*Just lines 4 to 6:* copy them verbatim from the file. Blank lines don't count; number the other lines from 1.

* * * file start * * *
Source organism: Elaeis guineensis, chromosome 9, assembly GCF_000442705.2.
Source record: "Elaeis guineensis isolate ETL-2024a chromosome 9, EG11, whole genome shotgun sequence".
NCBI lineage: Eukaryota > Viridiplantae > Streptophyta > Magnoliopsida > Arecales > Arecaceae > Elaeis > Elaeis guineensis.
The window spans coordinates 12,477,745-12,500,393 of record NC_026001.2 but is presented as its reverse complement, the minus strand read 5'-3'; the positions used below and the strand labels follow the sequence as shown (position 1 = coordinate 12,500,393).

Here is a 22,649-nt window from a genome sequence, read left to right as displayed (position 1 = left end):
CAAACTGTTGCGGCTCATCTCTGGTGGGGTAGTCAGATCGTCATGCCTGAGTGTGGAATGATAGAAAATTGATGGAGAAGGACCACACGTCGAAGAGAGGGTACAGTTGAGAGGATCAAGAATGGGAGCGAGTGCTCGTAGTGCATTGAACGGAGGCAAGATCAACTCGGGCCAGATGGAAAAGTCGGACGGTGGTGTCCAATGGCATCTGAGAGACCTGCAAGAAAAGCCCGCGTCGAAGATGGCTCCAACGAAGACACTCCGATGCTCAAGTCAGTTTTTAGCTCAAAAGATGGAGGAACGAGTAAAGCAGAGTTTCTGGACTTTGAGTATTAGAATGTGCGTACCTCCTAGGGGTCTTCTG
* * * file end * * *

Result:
The window spans coordinates 12,477,745-12,500,393 of record NC_026001.2 but is presented as its reverse complement, the minus strand read 5'-3'; the positions used below and the strand labels follow the sequence as shown (position 1 = coordinate 12,500,393).

Here is a 22,649-nt window from a genome sequence, read left to right as displayed (position 1 = left end):
CAAACTGTTGCGGCTCATCTCTGGTGGGGTAGTCAGATCGTCATGCCTGAGTGTGGAATGATAGAAAATTGATGGAGAAGGACCACACGTCGAAGAGAGGGTACAGTTGAGAGGATCAAGAATGGGAGCGAGTGCTCGTAGTGCATTGAACGGAGGCAAGATCAACTCGGGCCAGATGGAAAAGTCGGACGGTGGTGTCCAATGGCATCTGAGAGACCTGCAAGAAAAGCCCGCGTCGAAGATGGCTCCAACGAAGACACTCCGATGCTCAAGTCAGTTTTTAGCTCAAAAGATGGAGGAACGAGTAAAGCAGAGTTTCTGGACTTTGAGTATTAGAATGTGCGTACCTCCTAGGGGTCTTCTG